In Bennett Miller's Capote, a compelling biopic which projects the emotionally-complex and artistically-gifted character of Truman Capote onto the silver screen, we finally get a chance to discover just what motivated one of America's finest authors as he was writing his undisputed literary classic In Cold Blood. And the title of Capote's seminal 1966 "non-fiction novel" could indeed be a fitting title to this film, for Miller chooses to shoot his debut feature through a detached lens, observing and never commenting. Truman Capote is presented just as he was: a gifted eccentric, an outward homosexual, a high-pitched, incisive genius. The camera's coldness – or at least its lack of sentimental charm or melodramatic involvement that can be found in other modern biopics – also channels the narrative's dark subject matter. Set during the writing of Capote's In Cold Blood, which was itself written during the case on which it was based, the film chronicles the author's fascination with the nature of killing, and his exploration of what exactly could motivate two men to murder a family in cold blood.
Philip Seymour Hoffman embodies the complex writer with a sense of honesty and understanding that is rarely found in films of this sort. His Oscar nomination is well deserved and it is through Hoffman's delicate and deliberate strokes that the audience is able to unravel Capote's character – after all, even though he was writing about the lives of two men and the deaths of four others, it was himself who he was genuinely exploring. He was a man of unparalleled arrogance, yet his self-pride was perhaps understandable: as this film shows, his talent and artistic tenacity was clear and his friendship with fellow writer Harper Lee (played by Catherine Keener in an Oscar-nominated supporting turn) simultaneously showcases his quiet confidence and self-knowledge that his work was important both for the residents of Holcomb, Kansas but also for America itself. In essence, Capote was a revolutionary and it is fitting that In Cold Blood was a revolutionary piece of literature in its own right.
Sadly, Miller's film is far from revolutionary. Whilst the young director is intelligent enough to realise that the character of Capote should be the main focus of the film (hence why it is called Capote and not In Cold Blood, even though it is set exclusively during the writing of the novel), his direction feels pedestrian at times and he never manages to explore the peripheral themes that surround the fascinating murder case. Luckily, however, Clifton Collins Jr. delivers a fantastic (and Oscar-worthy) performance as Perry Smith, one of the convicted murderers who Capote forms an unlikely bond with. The audience is therefore able to delve into the emotional depths of the case through Collins' extraordinary physical performance – his eyes do most of the talking – but it is a shame that Miller never manages to raise his camera to the surrounding Kansas landscapes and analyse the exterior motives and questions that surround the case. As a documentarian, Miller succeeds in presenting the characters of both Truman Capote and Perry Smith. As a filmmaker, however, he fails in bringing a wider artistic perspective and for that reason his Best Director nomination is undeserved. James Mangold, the director of this year's other big biopic Walk the Line, should have taken Miller's place on the Oscar shortlist for that reason alone.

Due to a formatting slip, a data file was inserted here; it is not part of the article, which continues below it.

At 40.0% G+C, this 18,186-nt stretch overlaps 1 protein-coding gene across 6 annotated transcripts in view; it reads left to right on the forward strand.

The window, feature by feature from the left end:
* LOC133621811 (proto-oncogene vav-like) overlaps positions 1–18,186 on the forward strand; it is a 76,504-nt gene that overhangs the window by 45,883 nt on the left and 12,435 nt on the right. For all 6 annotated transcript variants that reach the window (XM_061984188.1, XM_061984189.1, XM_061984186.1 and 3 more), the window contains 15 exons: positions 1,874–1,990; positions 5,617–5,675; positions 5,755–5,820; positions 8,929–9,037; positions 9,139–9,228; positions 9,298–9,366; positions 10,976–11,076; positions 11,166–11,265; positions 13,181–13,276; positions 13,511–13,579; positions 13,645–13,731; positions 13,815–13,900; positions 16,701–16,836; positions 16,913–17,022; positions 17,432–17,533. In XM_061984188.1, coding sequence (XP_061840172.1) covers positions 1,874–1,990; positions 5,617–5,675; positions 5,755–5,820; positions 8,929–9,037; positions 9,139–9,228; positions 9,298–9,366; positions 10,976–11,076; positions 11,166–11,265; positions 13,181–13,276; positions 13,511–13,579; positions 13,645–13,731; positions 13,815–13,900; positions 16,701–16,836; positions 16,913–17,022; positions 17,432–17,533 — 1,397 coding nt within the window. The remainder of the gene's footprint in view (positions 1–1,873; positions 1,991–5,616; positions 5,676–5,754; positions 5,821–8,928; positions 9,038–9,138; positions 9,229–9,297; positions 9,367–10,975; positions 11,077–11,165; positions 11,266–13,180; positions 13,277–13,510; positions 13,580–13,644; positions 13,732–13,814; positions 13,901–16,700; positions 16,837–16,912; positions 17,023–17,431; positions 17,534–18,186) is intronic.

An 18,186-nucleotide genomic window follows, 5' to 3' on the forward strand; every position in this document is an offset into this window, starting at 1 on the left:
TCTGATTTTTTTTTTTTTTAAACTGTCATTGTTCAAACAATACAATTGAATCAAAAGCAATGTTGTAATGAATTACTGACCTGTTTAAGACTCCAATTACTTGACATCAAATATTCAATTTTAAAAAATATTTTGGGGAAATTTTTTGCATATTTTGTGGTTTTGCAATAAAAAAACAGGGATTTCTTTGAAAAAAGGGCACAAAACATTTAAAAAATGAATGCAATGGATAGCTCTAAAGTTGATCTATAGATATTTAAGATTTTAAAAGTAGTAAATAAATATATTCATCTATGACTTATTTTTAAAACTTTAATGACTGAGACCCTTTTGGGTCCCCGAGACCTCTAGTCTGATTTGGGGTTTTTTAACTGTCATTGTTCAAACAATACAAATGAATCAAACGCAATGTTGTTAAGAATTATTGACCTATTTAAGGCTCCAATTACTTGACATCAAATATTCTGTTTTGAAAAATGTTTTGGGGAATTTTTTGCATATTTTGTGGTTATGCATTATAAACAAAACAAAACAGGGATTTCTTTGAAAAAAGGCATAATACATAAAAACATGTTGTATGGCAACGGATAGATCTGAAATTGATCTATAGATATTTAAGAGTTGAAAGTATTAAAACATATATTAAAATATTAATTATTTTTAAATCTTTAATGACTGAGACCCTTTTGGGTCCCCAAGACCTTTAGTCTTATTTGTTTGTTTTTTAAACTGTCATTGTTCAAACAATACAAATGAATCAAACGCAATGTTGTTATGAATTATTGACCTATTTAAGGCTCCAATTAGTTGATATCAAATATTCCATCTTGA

But, Capote does have undeniable charm and its focus is sharp and detailed. The period setting is perfectly recreated and Miller manages to raise questions about the nature of the writing process, and what exactly it entails to be both a writer and a journalist – or are these two occupations mutually exclusive? The film is perhaps too linear, however, as it merely focuses on a time period of around about six years and never probes into the earlier or later stages of Capote's life, both of which would have made fascinating viewing. Then again, if Miller is able to get to the root of the writer's character in the space of two hours and six years, surely that is perfectly sufficient? Well, yes and no. After the film had ended I certainly had a thorough understanding of Capote himself and the demons which drove him, but then again the man's life was so ambiguous, varied and intriguing that it would have been beneficial to perhaps widen the focus of the narrative to encompass other, subsequent events.
Slightly churlish criticisms aside, Capote is a very engaging and enjoyable film which manages to straddle the notions of fiction and non-fiction in a way that the writer himself would have been proud – on one hand we have a sculptured and detailed biopic, whilst on the other we have a fictional recreation of a horrific mass-murder in quiet, rural American landscapes; a fitting juxtaposition for a man who seemed to be an ambiguous, emotionally-complex, walking paradox.
Last updated: 19/04/2018 06:15:53